As this author has argued recently in other examples, the basis of Rule-of-Law governance is the Constitution *as it exists*. You follow what you have, and it changes by a process of amendment or replacement (whichever is allowed; one of them certainly is).

Fiji would be well served by a new Constitution. Let's let a constitutionally formed government perform that process.

In an unsigned post, Raw Fiji News doubts the new constitution will ever come to fruition.

Frank Bainimarama’s self-imposed wish list is just that, a far-fetched wish conjured by his conniving think-tank to delay the process of keeping the tyrant and his backers away from their imminent life-long jail sentences.
Frank’s “roadmap to nowhere” is not even worth the paper it’s written on.
Like all his previous twisted lies and PR stunts since December 2006, Frank just can’t seem to be able to hold down any of his previous motherhood roadmaps.
His clean-up corruption roadmap only resulted in a plethora of self-enriching programmes designed to puff up his and his cohorts bank balances.
His farcical charter has turned out to be the works of professional con artists out to line their own pockets while fanning the dictator’s ego with their promise of a heavenly peace and prosperity crap for the ailing Fiji.
Frank’s pretentious role as a guardian of the 1997 Constitution turned shitty when he ordered half-dead Iloilo to join him in abrogating Fiji’s supreme law on Easter Friday.
Banana republic of Fiji is now being promised a new constitution. Really?

From the blog at the Lowy Institute for International Policy, director of the Melanesia Program, Jenny Hayward-Jones, also questioned why the constitutional process should take so long:

For those sceptical of Bainimarama’s commitment to democracy, the speech offered little to persuade them otherwise. Bainimarama renewed his commitment to hold elections in September 2014 and outlined a new promise – the preparation of a new constitution by September 2013. While this was inevitably the consequence of the abrogation of the 1997 constitution on 10 April this year, it is not clear why he decided public consultations on the drafting of a new constitution cannot commence until September 2012.
Commodore Bainimarama said the new constitution would derive its impetus from the recommendations of the People’s Charter for Change, Peace and Progress. That document has been in the public domain for at least six months and has already been subjected to a consultative process. It is therefore strange that Fiji’s citizens have to wait another three years for an opportunity to participate in the process of determining their own future. If there are to be public consultations, why not start now? It would have cost the interim Government little and demonstrated to the region and the international community that Fiji was serious about political reform.

Hayward-Jones also predicted Fiji’s constitutional consultations will involve very little dialogue on the role of the military in Fiji’s politics.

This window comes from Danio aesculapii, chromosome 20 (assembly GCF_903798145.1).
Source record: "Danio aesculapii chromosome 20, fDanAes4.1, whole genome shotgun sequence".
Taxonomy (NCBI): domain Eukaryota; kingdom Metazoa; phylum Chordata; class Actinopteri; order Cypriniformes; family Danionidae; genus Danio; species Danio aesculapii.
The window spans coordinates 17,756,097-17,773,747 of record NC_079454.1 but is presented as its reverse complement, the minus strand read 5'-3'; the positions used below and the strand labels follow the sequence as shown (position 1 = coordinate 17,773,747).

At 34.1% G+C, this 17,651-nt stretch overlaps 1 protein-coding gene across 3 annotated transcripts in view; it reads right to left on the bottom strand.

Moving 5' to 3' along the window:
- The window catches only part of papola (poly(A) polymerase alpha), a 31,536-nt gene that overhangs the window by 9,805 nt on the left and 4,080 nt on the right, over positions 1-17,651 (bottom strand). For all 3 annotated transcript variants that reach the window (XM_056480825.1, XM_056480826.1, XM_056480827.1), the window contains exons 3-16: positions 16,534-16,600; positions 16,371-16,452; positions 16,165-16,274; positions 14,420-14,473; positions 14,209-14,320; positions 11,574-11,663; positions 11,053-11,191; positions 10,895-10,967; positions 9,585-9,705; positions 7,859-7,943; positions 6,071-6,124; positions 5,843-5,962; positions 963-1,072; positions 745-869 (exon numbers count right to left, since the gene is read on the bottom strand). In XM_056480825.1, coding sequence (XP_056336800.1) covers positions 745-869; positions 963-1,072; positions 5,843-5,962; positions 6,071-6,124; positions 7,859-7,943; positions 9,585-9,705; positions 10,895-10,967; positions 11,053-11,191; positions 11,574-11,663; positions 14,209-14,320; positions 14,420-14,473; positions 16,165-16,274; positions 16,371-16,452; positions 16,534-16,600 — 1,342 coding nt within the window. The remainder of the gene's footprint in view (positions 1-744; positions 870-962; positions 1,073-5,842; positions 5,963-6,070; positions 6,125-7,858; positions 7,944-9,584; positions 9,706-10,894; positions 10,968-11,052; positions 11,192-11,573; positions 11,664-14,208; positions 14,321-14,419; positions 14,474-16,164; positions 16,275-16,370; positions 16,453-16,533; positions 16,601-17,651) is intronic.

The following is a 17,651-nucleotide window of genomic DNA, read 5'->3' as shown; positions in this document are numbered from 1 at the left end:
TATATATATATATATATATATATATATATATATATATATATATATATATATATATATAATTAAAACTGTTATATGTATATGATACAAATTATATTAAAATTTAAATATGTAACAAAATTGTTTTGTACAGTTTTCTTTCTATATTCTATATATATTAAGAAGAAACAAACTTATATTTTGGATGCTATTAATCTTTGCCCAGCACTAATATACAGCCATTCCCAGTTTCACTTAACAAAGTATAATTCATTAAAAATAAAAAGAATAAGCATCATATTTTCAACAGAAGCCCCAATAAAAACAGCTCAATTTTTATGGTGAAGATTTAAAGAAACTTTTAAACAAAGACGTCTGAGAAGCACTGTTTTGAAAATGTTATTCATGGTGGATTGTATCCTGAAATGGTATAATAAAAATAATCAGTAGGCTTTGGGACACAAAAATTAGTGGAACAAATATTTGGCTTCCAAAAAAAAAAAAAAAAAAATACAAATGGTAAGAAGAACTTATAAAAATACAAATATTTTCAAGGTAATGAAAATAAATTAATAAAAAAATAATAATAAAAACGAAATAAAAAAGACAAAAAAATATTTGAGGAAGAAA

More worryingly, the lack of any reference in the address to the future role of the military in Fiji was a strong indication that Commodore Bainimarama does not intend that the military retreat from its dominance of government and politics beyond 2014.

From New Zealand, No Right Turn also wonders what the government will be doing for the next three years.

Soli Vakasama didn’t come away impressed:

Jolly good thing that he believes in his own rhetoric, because he’d be the only one.
Every utterance from the illegal prime meanster is hollow like that thingamajig held up by his neck, and so terribly terribly shallow.

In the comment section at Soli Vakasama, Jean D’ark points out if previous governments – or Fiji’s military – can’t obey Fiji’s former constitution, who’s to say those institutions will follow a new one?

no use working on a new Constitution if we can’t obey the one we have. We will just disobey that one when we don’t like everything it dishes up, either.

A Constitution has no intrinsic value in and of itself other than that which WE, ITS PEOPLE give it! Other than that, it’s just a piece of paper!

And if we don’t have any discipline in ourselves now to follow our current Constitution, we won’t be able to impart anything of that sort into the new one, either!

So it doesn’t really matter how much faith Frank, or you, or the military council has in the new piece of paper, if the people don’t go for it (and they won’t), then it won’t have any value, or power, either.

So there we’ll all be – stuck in exactly the same quagmire we are already in today.

A major narrative in Fiji’s current political situation remains that Australia and New Zealand are making matters worse with heated anti-Bainimarama rhetoric and corresponding sanctions. In the Soli Vakasama blog, commenter Budhau claims that Fiji’s neighbors must use more of the carrot than their usual stick approach with Bainimarama and help the country create a constitution — so everyone can move on.

We can easily start work on the new constitution right now, with help from experts from ANZ and have it ready in a year. We can easily prepare for elections with the help from ANZ and have an election in 2012 instead of 2014. If we begin work on the constitution and the elections – I am sure the EU will release the funds, with the sanctions removed, our economy has a chance to recover, the tourists will start coming and so on.
But no – some of you want nothing to do with a new constitution, elections etc. What you want is the 1997 constitution back, Qarase reinstalled as the PM and Frank and his boys to march straight to Naboro – and you will hold you breath until you turn blue unless you get your way – well, good luck.

Fiji:The Way It Was, Is and Can Be echoes those sentiments:

One might hope the international community, having given up on earlier elections, might sometime between now and then respond to Bainimarama's appeal for assistance.

The blog also posts a timeline on Fiji’s political events for the next five years.